The Beatles, not a rock band?

I have a friend who insists that the Beatles are not a rock band but rather a “pop” band. Now, the Wikipedia page, both on the Beatles and on the history of rock, seem to agree with me. But I’ve heard more than one person agree with him that they are not a rock band, so I’ll give a round-up of the claims:

  • They didn’t turn up the volume enough.
  • They weren’t bluesy enough, and rock is basically a form of blues.
  • They took influence from a wide range of styles, which is more characteristic of pop than of rock.
  • The chord structures of their songs aren’t like those of rock songs.
  • They just kind of sound poppy–listen to “Drive My Car” for Christ’s sake!

What do you think?

Depends on which album you’re talking about. I’d probably generally label them as “Pop-Rock.”

I say rock. I think context is relevant. They were pretty edgy at the time they were producing music.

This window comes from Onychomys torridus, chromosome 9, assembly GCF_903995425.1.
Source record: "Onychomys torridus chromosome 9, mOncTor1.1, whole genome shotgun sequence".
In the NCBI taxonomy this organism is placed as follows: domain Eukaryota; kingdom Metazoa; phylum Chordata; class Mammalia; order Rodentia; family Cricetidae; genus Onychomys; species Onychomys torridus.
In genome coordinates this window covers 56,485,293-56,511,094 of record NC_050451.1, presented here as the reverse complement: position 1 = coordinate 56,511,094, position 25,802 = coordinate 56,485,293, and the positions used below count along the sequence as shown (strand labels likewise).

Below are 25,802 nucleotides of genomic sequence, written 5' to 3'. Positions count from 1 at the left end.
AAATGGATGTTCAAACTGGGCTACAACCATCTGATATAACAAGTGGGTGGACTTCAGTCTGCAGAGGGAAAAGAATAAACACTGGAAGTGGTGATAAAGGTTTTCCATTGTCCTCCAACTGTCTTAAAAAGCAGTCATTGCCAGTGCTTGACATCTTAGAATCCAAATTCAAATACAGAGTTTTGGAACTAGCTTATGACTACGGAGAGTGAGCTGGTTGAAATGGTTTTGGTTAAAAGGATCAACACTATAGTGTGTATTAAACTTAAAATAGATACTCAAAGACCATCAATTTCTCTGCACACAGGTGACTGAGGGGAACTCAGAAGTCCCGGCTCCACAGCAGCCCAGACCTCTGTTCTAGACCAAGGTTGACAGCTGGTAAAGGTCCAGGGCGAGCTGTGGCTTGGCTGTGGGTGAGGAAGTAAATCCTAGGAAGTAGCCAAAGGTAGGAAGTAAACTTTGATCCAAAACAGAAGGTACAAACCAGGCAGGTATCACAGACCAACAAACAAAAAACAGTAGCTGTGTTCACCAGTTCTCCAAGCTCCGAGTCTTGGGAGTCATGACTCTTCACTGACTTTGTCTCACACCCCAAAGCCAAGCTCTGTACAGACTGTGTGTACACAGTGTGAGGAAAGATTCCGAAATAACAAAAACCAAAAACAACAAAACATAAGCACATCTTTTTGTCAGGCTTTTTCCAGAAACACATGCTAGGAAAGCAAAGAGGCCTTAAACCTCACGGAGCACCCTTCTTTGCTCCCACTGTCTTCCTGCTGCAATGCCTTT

They were the Beatles. They were a category of their own, and they played whatever the hell they felt like.

didn’t they have a song, “we’re a little bit bubble gum and a little bit rock and roll”?


I third this. They were influenced by a whole range of artists: Buddy Holly, the Everly Brothers, R&B. They certainly could play rock and roll, which you can see in their cover of Rock and Roll Music. Their early hits were pretty light, but that’s what got airplay on white radio stations. They certainly influenced the later British Invasion rock/blues artists and set the stage for psychedelic rock and the album format. Wiki is pretty interesting:

Basically, this argues that the Beatles pre-dated the rock/pop split. By '67 their music was edgy enough that i don’t think it could be called pop.

“I Want to Hold Your Hand” is poppy. “A Day in the Life” or uhh… “Revolution 9” are not so much. The separation is of course early vs. late. Or pop-rock (or pop-rock n’ roll) vs. … esoteric? proto-psychedelic?

I wouldn’t label them as rock, but as rock 'n roll. Maybe that distinction doesn’t make a difference to some people, but it is a different thing to me.